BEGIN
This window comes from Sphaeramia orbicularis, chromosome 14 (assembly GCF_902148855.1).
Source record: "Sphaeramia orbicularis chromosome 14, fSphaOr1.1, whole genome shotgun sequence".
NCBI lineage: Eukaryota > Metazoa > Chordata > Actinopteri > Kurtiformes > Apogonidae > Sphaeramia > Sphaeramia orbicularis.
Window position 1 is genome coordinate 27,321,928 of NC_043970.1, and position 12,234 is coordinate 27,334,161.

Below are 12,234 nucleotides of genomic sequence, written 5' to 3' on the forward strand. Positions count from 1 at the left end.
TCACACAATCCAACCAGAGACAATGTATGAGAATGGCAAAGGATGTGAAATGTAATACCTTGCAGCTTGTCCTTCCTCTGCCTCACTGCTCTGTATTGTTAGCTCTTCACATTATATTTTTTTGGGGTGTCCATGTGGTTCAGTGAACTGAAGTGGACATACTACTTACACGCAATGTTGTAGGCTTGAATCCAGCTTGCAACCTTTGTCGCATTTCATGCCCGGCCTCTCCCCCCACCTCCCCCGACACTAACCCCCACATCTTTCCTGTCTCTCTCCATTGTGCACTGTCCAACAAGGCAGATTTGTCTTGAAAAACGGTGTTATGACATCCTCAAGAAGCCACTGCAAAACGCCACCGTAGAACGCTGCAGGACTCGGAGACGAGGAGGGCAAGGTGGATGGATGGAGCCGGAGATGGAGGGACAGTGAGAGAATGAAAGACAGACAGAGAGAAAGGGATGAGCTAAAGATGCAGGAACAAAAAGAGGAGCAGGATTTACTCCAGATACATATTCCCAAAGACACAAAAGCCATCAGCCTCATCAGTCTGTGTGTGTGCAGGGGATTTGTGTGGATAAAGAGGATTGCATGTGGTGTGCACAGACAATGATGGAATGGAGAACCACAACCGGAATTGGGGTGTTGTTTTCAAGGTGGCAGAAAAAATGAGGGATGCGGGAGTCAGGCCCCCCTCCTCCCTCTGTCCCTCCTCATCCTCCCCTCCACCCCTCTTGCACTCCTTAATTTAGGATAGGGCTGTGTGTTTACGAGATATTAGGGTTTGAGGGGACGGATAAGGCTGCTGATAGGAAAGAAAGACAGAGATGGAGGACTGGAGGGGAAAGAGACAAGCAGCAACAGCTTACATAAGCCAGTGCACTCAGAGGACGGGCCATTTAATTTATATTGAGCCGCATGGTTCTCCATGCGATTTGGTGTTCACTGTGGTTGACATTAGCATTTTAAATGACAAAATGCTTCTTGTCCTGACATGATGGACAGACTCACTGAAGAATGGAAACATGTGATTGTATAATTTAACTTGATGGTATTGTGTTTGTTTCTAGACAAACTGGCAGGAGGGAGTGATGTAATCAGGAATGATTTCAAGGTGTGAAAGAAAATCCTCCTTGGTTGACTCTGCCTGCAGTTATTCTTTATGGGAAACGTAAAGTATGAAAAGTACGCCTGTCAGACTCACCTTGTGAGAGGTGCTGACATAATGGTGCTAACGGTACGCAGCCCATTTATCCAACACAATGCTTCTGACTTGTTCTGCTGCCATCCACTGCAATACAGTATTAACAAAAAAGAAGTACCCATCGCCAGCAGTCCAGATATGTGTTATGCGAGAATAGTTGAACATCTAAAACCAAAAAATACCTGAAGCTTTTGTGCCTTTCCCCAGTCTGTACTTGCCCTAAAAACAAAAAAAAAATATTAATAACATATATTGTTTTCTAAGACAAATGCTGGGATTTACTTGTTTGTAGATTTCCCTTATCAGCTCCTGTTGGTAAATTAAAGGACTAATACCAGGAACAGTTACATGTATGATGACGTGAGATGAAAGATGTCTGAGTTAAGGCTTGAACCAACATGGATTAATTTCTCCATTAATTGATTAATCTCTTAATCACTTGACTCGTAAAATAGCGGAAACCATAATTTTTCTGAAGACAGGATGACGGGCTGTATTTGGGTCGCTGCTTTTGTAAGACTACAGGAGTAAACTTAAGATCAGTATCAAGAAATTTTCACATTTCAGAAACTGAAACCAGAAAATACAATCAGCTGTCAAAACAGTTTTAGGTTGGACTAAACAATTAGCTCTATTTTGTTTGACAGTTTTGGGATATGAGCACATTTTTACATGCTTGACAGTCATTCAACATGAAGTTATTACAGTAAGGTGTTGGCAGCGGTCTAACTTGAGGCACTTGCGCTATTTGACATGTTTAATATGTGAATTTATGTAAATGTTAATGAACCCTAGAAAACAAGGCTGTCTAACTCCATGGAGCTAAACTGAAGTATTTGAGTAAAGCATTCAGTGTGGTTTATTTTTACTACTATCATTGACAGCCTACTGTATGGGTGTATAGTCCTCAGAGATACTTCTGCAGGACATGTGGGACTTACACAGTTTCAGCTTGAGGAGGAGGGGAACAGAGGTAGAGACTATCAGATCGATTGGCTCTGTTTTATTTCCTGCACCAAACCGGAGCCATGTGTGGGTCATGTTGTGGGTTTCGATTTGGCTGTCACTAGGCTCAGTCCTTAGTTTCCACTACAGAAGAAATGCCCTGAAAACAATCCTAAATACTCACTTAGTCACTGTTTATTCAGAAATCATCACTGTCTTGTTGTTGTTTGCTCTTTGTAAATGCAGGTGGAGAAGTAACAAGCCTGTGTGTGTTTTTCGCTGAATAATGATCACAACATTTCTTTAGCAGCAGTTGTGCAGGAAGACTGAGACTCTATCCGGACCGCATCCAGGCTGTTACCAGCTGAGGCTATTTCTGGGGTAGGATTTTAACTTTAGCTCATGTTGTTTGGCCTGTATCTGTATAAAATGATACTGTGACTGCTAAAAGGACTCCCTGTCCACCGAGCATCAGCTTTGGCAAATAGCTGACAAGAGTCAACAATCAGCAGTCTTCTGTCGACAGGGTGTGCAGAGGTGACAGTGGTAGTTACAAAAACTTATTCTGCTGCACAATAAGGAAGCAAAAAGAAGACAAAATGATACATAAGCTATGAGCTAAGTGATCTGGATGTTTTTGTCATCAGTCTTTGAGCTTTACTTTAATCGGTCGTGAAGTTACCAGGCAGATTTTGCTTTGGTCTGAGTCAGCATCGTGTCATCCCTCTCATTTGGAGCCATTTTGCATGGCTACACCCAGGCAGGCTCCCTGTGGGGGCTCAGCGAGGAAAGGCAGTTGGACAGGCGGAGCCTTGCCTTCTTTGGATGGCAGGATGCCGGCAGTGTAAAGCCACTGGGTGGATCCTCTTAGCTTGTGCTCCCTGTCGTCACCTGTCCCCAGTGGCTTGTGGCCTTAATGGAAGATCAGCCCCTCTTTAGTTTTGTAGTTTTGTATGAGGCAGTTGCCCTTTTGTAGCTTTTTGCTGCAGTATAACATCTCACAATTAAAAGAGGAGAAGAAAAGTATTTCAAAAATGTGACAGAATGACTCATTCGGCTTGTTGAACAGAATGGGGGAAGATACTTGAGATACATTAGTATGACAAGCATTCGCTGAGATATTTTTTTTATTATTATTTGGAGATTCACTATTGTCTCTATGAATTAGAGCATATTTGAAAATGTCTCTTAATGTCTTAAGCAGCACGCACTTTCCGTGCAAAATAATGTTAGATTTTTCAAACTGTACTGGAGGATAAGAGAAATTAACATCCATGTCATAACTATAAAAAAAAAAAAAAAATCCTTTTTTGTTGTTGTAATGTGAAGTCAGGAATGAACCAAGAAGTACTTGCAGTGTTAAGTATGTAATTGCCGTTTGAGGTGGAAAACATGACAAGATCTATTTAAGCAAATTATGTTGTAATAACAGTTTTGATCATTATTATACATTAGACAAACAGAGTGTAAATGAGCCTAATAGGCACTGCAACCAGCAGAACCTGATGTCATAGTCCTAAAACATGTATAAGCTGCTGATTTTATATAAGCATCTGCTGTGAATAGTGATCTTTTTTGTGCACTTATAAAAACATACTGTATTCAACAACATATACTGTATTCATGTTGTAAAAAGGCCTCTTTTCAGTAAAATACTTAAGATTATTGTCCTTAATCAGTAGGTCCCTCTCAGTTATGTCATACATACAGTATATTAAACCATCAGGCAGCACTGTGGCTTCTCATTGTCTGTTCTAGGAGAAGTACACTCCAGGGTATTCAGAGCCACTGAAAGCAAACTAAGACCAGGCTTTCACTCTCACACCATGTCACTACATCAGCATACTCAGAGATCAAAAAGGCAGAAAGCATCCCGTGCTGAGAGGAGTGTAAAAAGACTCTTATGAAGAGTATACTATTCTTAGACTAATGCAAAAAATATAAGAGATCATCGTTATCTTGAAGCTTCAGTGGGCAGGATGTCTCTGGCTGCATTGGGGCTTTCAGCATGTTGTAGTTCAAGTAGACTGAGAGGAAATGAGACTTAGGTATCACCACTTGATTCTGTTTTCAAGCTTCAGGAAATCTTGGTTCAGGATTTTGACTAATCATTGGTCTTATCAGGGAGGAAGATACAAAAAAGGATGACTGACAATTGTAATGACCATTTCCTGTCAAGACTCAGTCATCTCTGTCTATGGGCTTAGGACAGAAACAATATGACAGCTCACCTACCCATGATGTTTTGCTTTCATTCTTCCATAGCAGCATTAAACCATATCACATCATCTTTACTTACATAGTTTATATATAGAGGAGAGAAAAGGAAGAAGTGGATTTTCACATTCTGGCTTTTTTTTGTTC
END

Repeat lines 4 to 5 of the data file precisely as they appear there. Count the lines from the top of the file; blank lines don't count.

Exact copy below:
Window position 1 is genome coordinate 27,321,928 of NC_043970.1, and position 12,234 is coordinate 27,334,161.

Below are 12,234 nucleotides of genomic sequence, written 5' to 3' on the forward strand. Positions count from 1 at the left end.